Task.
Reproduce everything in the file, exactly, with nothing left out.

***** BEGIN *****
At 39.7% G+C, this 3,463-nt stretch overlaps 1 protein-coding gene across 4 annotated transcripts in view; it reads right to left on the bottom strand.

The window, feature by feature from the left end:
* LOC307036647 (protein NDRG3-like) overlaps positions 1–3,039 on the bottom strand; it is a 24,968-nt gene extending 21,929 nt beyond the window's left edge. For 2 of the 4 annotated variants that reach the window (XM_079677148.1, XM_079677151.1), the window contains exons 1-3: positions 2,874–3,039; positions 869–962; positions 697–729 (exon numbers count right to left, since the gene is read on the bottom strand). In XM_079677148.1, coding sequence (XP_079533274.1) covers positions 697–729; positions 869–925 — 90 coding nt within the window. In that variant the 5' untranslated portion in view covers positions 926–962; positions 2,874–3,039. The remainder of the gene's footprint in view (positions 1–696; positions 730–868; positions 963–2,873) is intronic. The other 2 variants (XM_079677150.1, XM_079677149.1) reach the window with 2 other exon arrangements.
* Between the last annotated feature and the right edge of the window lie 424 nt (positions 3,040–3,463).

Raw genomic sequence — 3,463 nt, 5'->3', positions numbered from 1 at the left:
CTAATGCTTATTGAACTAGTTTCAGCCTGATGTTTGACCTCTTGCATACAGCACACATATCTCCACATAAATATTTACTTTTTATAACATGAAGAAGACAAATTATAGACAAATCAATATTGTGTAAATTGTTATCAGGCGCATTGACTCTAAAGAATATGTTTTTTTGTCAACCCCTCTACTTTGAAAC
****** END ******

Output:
At 39.7% G+C, this 3,463-nt stretch overlaps 1 protein-coding gene across 4 annotated transcripts in view; it reads right to left on the bottom strand.

The window, feature by feature from the left end:
* LOC307036647 (protein NDRG3-like) overlaps positions 1–3,039 on the bottom strand; it is a 24,968-nt gene extending 21,929 nt beyond the window's left edge. For 2 of the 4 annotated variants that reach the window (XM_079677148.1, XM_079677151.1), the window contains exons 1-3: positions 2,874–3,039; positions 869–962; positions 697–729 (exon numbers count right to left, since the gene is read on the bottom strand). In XM_079677148.1, coding sequence (XP_079533274.1) covers positions 697–729; positions 869–925 — 90 coding nt within the window. In that variant the 5' untranslated portion in view covers positions 926–962; positions 2,874–3,039. The remainder of the gene's footprint in view (positions 1–696; positions 730–868; positions 963–2,873) is intronic. The other 2 variants (XM_079677150.1, XM_079677149.1) reach the window with 2 other exon arrangements.
* Between the last annotated feature and the right edge of the window lie 424 nt (positions 3,040–3,463).

Raw genomic sequence — 3,463 nt, 5'->3', positions numbered from 1 at the left:
CTAATGCTTATTGAACTAGTTTCAGCCTGATGTTTGACCTCTTGCATACAGCACACATATCTCCACATAAATATTTACTTTTTATAACATGAAGAAGACAAATTATAGACAAATCAATATTGTGTAAATTGTTATCAGGCGCATTGACTCTAAAGAATATGTTTTTTTGTCAACCCCTCTACTTTGAAAC